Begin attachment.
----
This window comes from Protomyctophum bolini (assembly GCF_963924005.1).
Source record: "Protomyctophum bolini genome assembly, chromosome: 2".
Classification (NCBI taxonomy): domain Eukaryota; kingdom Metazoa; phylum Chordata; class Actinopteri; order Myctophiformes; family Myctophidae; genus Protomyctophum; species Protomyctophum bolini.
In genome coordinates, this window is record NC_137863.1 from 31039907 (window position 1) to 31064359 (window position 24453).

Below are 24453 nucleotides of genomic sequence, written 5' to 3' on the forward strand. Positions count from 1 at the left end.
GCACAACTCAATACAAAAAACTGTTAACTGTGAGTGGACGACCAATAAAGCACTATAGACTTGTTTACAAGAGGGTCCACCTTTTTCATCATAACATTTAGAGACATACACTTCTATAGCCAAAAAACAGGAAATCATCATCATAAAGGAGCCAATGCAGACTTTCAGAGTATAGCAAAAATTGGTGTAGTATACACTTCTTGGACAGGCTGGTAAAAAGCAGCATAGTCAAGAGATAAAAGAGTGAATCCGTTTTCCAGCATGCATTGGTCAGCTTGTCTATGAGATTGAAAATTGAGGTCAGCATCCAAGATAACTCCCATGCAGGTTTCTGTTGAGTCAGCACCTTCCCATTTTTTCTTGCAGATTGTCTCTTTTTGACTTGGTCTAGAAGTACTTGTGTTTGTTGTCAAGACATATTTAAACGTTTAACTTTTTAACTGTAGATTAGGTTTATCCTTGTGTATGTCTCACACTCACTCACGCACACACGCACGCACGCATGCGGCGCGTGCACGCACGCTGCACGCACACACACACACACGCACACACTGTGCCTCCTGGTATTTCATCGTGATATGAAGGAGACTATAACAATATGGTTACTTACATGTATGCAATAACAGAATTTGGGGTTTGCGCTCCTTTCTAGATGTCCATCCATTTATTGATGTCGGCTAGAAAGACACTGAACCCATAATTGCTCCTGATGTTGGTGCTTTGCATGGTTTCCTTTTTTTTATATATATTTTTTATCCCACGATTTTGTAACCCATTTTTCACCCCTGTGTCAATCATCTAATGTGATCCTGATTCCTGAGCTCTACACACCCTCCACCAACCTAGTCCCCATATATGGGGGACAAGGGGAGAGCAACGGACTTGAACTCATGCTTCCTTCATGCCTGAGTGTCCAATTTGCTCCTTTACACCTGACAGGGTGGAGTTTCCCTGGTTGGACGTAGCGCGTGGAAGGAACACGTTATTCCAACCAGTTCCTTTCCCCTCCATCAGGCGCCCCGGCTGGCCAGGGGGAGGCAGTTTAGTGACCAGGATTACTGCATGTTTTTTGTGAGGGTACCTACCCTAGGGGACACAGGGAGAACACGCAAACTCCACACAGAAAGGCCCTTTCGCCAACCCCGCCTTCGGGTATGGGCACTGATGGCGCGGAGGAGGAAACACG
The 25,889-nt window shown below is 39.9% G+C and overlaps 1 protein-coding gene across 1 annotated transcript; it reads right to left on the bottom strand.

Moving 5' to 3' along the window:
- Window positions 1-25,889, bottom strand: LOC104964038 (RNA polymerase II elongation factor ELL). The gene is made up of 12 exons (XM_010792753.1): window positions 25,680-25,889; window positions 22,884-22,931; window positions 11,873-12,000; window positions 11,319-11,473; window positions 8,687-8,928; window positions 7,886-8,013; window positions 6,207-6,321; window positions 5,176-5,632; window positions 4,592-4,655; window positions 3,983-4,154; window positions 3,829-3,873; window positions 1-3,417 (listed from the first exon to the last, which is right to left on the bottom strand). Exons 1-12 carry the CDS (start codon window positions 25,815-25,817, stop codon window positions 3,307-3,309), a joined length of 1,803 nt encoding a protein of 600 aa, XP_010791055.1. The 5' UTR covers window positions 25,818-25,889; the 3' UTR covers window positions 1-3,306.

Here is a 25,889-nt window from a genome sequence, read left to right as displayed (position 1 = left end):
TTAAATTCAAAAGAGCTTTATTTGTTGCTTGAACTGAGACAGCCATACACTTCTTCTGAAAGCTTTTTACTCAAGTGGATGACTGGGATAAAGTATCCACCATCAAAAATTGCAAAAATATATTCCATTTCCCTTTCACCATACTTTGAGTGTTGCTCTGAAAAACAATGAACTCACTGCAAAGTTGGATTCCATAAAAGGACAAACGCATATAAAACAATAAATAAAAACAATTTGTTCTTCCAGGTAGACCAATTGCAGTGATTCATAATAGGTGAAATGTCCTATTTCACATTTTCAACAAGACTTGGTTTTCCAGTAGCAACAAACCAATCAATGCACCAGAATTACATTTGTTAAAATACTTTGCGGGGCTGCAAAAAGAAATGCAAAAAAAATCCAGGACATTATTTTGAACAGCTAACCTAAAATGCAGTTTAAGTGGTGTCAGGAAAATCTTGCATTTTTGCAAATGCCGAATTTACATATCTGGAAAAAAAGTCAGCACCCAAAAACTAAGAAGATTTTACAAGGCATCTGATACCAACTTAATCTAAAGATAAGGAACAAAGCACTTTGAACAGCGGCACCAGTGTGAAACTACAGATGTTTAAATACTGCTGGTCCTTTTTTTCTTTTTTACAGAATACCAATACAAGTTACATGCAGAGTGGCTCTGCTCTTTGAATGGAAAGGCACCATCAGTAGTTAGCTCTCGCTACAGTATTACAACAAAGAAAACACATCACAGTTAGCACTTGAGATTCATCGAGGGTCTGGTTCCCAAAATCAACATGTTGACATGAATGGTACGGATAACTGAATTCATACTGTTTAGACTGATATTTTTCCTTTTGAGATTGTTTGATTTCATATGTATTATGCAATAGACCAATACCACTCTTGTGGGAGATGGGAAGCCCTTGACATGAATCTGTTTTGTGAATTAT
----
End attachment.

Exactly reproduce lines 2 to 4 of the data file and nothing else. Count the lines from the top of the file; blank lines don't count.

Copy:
Source record: "Protomyctophum bolini genome assembly, chromosome: 2".
Classification (NCBI taxonomy): domain Eukaryota; kingdom Metazoa; phylum Chordata; class Actinopteri; order Myctophiformes; family Myctophidae; genus Protomyctophum; species Protomyctophum bolini.
In genome coordinates, this window is record NC_137863.1 from 31039907 (window position 1) to 31064359 (window position 24453).